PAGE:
First Indian Reservation
The story of Native Indians in America is one of the most shameful in the history of the country and continues through to today. When the explorers and settlers first landed in the New World, they were faced with tribes of Native Indians that had respect for nature and didn’t believe that anyone should own the land that they lived on.
This philosophy was the exact opposite of the Europeans, who were greedy for land, gold, and valuable minerals that they could claim for themselves. Treaties were written and agreed upon and then successively broken by the white people until Native Indians were pushed off of the lands that they had lived on for thousands of years and eventually moved to reservations.
- A reservation is a land that is set aside for specific Native American tribes. It is managed by the tribe with limitations only by federal, state, or local laws. The volume of treaties that were signed between the colonial powers and the Native Indians between the 17thand 18th centuries is almost too many to list. When they were broken by the government, Native Indians have moved away from their ancestral homes to specific areas that had limited independence.
- On May 28, 1830, President Andrew Jackson signed the Indian Removal Act. Although it gave the President the ability to create treaties with tribes east of the Mississippi, it ended up making the tribes give up their land in exchange for areas in the West that were more habitable.
- Jackson was prejudiced against Native Indians and believed that they had “neither the intelligence, the industry, the moral habits, nor the desire for improvement, which are essential to any favorable change in their condition. Established in the midst of another and a superior race, and without appreciating the causes of their inferiority or seeking to control them, they must necessarily yield to the force of circumstances and ere long disappear.”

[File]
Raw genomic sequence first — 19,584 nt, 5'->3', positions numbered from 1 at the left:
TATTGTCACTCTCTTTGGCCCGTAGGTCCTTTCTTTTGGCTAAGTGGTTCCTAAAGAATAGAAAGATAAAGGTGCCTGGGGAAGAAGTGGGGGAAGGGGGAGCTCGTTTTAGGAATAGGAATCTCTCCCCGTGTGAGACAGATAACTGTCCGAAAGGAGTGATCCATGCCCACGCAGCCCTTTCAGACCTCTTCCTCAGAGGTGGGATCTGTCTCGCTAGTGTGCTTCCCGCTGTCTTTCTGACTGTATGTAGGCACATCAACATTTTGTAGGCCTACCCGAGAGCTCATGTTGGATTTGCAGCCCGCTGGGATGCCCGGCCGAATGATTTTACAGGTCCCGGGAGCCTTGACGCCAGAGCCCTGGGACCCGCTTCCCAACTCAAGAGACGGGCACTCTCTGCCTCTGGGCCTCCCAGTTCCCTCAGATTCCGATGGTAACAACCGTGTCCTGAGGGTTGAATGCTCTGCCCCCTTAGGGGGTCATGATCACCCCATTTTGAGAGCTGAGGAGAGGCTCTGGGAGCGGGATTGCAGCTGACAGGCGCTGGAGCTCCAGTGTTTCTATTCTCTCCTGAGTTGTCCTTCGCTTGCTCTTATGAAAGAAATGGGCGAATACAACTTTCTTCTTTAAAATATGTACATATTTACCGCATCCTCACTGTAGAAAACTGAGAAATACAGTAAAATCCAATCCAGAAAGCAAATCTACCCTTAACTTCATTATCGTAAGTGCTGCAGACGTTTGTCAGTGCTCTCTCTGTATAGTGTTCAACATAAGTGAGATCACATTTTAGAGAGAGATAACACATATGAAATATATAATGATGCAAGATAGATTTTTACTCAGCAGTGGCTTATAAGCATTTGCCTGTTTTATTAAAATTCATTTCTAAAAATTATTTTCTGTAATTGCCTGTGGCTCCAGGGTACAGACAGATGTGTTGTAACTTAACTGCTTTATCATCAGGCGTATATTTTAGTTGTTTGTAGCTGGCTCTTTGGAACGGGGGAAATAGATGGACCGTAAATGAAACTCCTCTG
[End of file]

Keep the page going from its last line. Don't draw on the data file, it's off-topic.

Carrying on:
- The relocation of tens of thousands of Native Indians happened in the 1830s where they were moved to a place in present-day Oklahoma. While some of the tribes left voluntarily, others had to be moved by force.
- The northern tribes included: Shawnee, Huron, Ottawa, Miami, and Delaware. The southern tribes included: Cherokee, Choctaw, Chickasaw, Creek, and Seminole. The Cherokee Nation had to be moved forcibly from their ancestral lands that included parts of Tennessee, North Carolina, Georgia, and Alabama.
- The movement was called the Trail of Tears, and the Native Indians had to walk or slowly ride on horseback. Many died on the inhumane journey.
- The land that they were moved to was promised to offer the ability to hunt, fish, and gather food, but they faced many restrictions. The continued attitude of white supremacy over the Native Indians in their new land caused friction. The government wanted to impose on the tribes the demands that they give up their culture, way of life, traditions, and even their languages. The U.S. government force their children to attend schools that weren’t close, to adopt hairstyles and clothing that belonged to the white people, and for them to give up their individual religious beliefs and embrace Christianity.
- The 1851 Indian Appropriations Act divided the Native Indian lands into smaller parcels. The 1887 Dawes Act (also known as the General Allotment Act) pushed Native Indians further into American culture so that they couldn’t sell the land that they owned but had to go through the government if they wanted to sell or give their land even to family members. The law also got rid of tribal affiliations that had previously helped to protect them, making each Native Indian an individual that was subject to the laws of the federal government.
What was the name of the American President that created the Indian Removal Act?
What was the mass relocation of many Native Indian tribes called?
Trail of Tears
couldn’t sell or give their land away without processing through the government
When moved to the reservations, what did the government require of Native Indians?
send children to school, adopt clothes & hairstyles that were from the white people, adopt the Christian religion, stop speaking in their native languages
What did the Indian Appropriation Act do?
divided Native Indian lands into smaller parcels
What did the Dawes act change for the status of the individual Native Indian?
removed tribal affiliations and made them individuals subject to federal government laws